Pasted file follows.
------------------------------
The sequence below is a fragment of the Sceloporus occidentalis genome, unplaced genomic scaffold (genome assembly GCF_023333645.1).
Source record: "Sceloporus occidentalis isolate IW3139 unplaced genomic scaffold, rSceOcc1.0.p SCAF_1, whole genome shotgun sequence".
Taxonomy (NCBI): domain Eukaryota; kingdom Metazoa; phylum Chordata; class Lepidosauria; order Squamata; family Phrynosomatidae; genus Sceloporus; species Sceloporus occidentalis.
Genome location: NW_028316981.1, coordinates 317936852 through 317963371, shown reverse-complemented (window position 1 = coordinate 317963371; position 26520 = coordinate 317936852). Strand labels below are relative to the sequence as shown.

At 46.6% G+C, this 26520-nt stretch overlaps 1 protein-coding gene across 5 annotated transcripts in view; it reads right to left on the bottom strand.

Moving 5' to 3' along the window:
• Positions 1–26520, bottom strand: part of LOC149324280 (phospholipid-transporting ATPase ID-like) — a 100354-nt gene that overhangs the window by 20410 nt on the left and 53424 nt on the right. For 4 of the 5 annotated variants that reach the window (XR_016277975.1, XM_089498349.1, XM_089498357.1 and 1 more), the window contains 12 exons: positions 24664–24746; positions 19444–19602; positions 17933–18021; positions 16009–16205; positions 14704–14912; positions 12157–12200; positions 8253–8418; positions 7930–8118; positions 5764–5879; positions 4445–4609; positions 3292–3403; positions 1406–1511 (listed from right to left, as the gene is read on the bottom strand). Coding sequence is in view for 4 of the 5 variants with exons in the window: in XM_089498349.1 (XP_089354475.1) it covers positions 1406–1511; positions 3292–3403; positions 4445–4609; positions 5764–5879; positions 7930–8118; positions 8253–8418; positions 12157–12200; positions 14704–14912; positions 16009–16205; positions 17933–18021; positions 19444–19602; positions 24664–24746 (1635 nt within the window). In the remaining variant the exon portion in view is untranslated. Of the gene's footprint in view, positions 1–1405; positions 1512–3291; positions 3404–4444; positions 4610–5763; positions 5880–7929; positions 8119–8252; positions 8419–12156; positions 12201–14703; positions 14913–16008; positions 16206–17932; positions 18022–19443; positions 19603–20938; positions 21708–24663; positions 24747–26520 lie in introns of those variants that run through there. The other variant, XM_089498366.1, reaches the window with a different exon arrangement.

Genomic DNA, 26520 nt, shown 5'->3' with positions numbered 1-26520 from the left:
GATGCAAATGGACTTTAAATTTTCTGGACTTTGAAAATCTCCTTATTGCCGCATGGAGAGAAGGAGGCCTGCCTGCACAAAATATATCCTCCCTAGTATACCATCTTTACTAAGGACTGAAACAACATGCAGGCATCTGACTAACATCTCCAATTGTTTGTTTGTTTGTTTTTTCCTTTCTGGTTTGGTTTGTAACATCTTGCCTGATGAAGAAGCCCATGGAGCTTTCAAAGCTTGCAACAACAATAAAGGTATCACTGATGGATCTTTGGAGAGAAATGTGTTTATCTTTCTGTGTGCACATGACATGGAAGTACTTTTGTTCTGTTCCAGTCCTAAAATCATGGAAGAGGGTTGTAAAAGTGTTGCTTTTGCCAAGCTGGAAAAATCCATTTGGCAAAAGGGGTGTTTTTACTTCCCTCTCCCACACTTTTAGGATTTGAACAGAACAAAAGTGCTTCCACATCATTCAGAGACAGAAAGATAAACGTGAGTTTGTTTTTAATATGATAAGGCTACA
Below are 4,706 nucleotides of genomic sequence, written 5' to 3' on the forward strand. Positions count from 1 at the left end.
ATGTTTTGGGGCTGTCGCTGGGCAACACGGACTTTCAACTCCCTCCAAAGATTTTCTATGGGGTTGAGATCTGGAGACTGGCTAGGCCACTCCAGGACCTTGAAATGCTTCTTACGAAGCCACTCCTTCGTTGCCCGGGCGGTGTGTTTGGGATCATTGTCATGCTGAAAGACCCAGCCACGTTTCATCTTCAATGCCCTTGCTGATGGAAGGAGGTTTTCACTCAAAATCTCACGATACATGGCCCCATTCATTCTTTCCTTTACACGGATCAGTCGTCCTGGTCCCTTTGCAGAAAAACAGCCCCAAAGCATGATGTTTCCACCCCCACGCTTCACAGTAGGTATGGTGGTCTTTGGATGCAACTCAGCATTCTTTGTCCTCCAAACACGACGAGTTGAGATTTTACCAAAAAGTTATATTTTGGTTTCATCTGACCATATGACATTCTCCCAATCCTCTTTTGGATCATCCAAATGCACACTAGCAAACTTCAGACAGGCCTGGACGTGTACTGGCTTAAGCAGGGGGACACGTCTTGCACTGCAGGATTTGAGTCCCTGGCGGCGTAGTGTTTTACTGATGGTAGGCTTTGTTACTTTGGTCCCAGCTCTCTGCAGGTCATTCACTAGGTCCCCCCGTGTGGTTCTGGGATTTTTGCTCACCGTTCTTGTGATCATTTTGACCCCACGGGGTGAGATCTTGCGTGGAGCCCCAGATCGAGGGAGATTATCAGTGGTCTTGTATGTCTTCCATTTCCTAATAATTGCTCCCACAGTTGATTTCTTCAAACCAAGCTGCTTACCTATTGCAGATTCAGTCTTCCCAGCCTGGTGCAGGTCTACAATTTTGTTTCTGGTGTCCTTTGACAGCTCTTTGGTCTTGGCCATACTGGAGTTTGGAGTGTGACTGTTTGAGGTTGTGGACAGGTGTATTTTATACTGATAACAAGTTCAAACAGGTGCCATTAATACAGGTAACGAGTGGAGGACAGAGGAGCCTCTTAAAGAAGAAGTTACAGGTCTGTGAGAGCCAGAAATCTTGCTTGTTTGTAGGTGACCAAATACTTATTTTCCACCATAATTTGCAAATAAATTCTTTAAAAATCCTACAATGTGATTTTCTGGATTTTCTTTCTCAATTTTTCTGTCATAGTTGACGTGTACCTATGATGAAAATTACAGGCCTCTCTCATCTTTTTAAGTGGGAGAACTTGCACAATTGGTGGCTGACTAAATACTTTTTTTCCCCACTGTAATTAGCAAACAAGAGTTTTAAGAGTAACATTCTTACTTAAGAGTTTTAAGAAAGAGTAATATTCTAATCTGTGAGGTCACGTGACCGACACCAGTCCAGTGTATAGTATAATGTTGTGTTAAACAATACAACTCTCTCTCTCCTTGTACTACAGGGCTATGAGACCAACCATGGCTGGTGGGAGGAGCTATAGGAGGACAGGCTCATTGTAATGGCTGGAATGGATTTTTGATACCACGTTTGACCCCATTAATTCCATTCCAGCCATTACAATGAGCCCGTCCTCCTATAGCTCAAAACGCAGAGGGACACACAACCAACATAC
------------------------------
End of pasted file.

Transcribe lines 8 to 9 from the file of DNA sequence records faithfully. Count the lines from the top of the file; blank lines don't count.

Genomic DNA, 26520 nt, shown 5'->3' with positions numbered 1-26520 from the left:
GATGCAAATGGACTTTAAATTTTCTGGACTTTGAAAATCTCCTTATTGCCGCATGGAGAGAAGGAGGCCTGCCTGCACAAAATATATCCTCCCTAGTATACCATCTTTACTAAGGACTGAAACAACATGCAGGCATCTGACTAACATCTCCAATTGTTTGTTTGTTTGTTTTTTCCTTTCTGGTTTGGTTTGTAACATCTTGCCTGATGAAGAAGCCCATGGAGCTTTCAAAGCTTGCAACAACAATAAAGGTATCACTGATGGATCTTTGGAGAGAAATGTGTTTATCTTTCTGTGTGCACATGACATGGAAGTACTTTTGTTCTGTTCCAGTCCTAAAATCATGGAAGAGGGTTGTAAAAGTGTTGCTTTTGCCAAGCTGGAAAAATCCATTTGGCAAAAGGGGTGTTTTTACTTCCCTCTCCCACACTTTTAGGATTTGAACAGAACAAAAGTGCTTCCACATCATTCAGAGACAGAAAGATAAACGTGAGTTTGTTTTTAATATGATAAGGCTACA